C++ All-in-One For Dummies
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Get ahead of the C++ curve to stay in the game
C++ is the workhorse of programming languages and remains one of the most widely used programming languages today. It's cross-platform, multi-functional, and updates are typically open-source. The language itself is object-oriented, offering you the utmost control over data usage, interface, and resource allocation. If your job involves data, C++ proficiency makes you indispensable.
C++ All-in-One For Dummies, 3rd Edition is your number-one handbook to C++ mastery. Author John Paul Mueller is a recognized authority in the computer industry, and your ultimate guide to C++. Mueller takes you through all things C++, including information relevant to the 2014 update.
- Learn how to work with objects and classes
- Conquer advanced programming and troubleshooting
- Discover how lambda expressions can make your code more concise and readable
- See Standard Library features, such as dynamic arrays, in action
Online resources include source code from examples in the book as well as a C++ GNU compiler. If you need to learn C++, this is the fastest, most effective way to do it. C++ All-in-One For Dummies, 3rd Edition will get you up and running quickly, so you can get to work producing code faster and better than ever.
Evaluations in C++ Conditional Statements.......................................................................................... 81 Repeating Actions with Statements That Loop..................................................................................................... 84 Chapter 5: Dividing Your Work with Functions . . . . . . . . . . . . . . . . . . . . . . . . . . . . . . . . . . . . . . . 101 Dividing Your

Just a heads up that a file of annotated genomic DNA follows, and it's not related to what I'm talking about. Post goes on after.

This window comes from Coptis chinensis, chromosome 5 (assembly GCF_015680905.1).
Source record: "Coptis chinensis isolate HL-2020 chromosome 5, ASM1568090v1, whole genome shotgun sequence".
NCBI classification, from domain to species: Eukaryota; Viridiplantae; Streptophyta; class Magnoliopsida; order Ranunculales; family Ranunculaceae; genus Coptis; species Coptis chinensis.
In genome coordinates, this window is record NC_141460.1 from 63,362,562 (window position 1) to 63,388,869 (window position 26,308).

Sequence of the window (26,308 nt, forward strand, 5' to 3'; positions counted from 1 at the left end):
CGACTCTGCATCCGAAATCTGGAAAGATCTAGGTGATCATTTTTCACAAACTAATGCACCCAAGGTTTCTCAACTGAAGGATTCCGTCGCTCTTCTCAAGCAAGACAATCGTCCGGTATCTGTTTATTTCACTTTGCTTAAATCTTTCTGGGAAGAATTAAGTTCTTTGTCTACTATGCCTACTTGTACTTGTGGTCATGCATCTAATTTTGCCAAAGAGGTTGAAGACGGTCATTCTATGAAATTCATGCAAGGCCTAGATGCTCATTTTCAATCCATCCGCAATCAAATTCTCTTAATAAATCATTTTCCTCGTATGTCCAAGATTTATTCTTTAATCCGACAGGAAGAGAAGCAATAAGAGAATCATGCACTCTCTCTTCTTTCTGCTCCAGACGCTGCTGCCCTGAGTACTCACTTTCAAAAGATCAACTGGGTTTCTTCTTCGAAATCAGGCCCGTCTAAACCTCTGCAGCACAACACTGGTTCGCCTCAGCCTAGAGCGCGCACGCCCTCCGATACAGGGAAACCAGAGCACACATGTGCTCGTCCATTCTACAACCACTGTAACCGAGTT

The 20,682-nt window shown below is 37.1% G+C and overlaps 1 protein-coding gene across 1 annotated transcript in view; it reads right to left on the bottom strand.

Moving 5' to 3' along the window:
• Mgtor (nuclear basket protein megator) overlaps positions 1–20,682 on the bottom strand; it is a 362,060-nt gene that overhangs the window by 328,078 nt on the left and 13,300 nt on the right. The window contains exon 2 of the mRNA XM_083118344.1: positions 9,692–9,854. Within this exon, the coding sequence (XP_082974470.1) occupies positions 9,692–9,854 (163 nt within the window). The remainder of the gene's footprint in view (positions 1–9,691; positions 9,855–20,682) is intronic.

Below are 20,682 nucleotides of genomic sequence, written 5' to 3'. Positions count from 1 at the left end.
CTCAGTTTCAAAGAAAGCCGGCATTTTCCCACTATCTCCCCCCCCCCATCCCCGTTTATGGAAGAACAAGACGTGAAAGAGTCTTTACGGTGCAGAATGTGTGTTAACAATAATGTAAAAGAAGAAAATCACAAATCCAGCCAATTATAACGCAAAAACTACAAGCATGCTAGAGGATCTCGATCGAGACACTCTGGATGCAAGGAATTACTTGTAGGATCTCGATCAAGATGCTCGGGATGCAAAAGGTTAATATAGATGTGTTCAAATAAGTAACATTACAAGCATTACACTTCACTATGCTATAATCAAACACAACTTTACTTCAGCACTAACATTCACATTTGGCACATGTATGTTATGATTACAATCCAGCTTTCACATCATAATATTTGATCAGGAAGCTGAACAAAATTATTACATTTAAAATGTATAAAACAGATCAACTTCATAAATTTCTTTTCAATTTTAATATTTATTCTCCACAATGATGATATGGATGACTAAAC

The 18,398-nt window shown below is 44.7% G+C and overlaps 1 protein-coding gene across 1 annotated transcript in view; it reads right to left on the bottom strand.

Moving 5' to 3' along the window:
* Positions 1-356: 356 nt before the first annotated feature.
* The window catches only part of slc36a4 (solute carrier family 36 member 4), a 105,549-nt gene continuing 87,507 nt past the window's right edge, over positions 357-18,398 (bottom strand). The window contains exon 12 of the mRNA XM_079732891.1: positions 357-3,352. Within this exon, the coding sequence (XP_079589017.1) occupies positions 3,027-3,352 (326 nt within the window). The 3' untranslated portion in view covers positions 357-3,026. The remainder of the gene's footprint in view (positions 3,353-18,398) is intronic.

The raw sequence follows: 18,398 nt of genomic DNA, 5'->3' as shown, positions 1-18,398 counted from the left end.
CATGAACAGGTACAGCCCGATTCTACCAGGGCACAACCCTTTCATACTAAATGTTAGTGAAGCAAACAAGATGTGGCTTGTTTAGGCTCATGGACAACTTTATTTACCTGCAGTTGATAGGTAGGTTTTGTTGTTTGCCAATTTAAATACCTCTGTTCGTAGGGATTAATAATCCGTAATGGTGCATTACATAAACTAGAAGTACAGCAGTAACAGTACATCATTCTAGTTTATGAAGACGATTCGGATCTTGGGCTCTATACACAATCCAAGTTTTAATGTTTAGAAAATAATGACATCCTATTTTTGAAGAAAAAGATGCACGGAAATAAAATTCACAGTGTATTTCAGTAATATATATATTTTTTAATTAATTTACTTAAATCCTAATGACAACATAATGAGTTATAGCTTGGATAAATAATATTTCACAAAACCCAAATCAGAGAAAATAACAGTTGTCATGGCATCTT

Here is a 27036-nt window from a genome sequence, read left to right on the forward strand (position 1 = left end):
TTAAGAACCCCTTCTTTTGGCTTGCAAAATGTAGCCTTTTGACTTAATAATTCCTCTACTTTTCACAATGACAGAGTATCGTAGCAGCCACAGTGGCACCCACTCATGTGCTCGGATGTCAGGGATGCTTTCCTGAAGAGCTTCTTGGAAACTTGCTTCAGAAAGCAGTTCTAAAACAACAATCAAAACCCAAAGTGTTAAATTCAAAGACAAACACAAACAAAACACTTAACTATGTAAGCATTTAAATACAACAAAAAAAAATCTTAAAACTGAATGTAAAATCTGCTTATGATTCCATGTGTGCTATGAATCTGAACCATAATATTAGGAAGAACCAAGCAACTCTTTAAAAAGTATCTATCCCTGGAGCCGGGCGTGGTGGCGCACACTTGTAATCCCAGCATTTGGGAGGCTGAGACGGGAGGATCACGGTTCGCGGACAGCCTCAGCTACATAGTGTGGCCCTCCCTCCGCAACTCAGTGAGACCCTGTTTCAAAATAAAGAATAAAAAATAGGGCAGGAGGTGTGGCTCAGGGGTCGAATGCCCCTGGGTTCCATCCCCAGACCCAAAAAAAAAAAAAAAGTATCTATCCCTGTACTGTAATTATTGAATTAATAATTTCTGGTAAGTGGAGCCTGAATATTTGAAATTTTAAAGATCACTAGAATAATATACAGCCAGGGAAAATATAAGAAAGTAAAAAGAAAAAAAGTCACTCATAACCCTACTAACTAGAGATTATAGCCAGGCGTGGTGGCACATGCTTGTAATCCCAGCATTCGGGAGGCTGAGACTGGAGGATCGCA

of times. In the middle of the loop, www.it-ebooks.info Repeating Actions with Statements That Loop 97 you may encounter some bad data. But rather than quit out of the loop, you may want to simply ignore the current piece of bad data and then continue reading more data. The ForLoop4 example that follows shows a slightly modified version of the previous example, in the “Breaking” section. When the loop gets to 5, it doesn’t execute the second cout line. But rather than break out of the loop,
your project manageable. Also, with multiple source code files, you can have several people working on a single project, each working on a different source code file at the same time. The goal, of course, is to make sure that your coworkers work on the harder parts that are more grueling and no fun while you get all the credit. The key to multiple source files is knowing where to break the source code into pieces. Like anything else, if you break the source code in the wrong place, it will, well,
the ptr variable. Then you start doing your magic on it. Okay, so it’s not all that magical, but you save a 10 in the thing that ptr points to. And then you print the value stored in the thing that ptr points to. But what exactly is the thing that ptr points to, and why does it fancy itself so important as to justify italics? It’s the memory that was allocated by the new operator. Think of it as a variable out there somewhere. But unlike regular variables, this variable doesn’t have a name. And
we say class. This thing in my hand belongs to the pen class. Now if we point to the thing parked out in the driveway, and ask you, “What class does that belong to?,” you will answer, “class Car.” Of course, you could be more specific. You may say that the thing belongs to class 1999 Ford Taurus. When we show you the pen, we are asking you what class this object belongs to. If we then pick up another pen, we’re showing you another example of the same class. One class, several examples. If we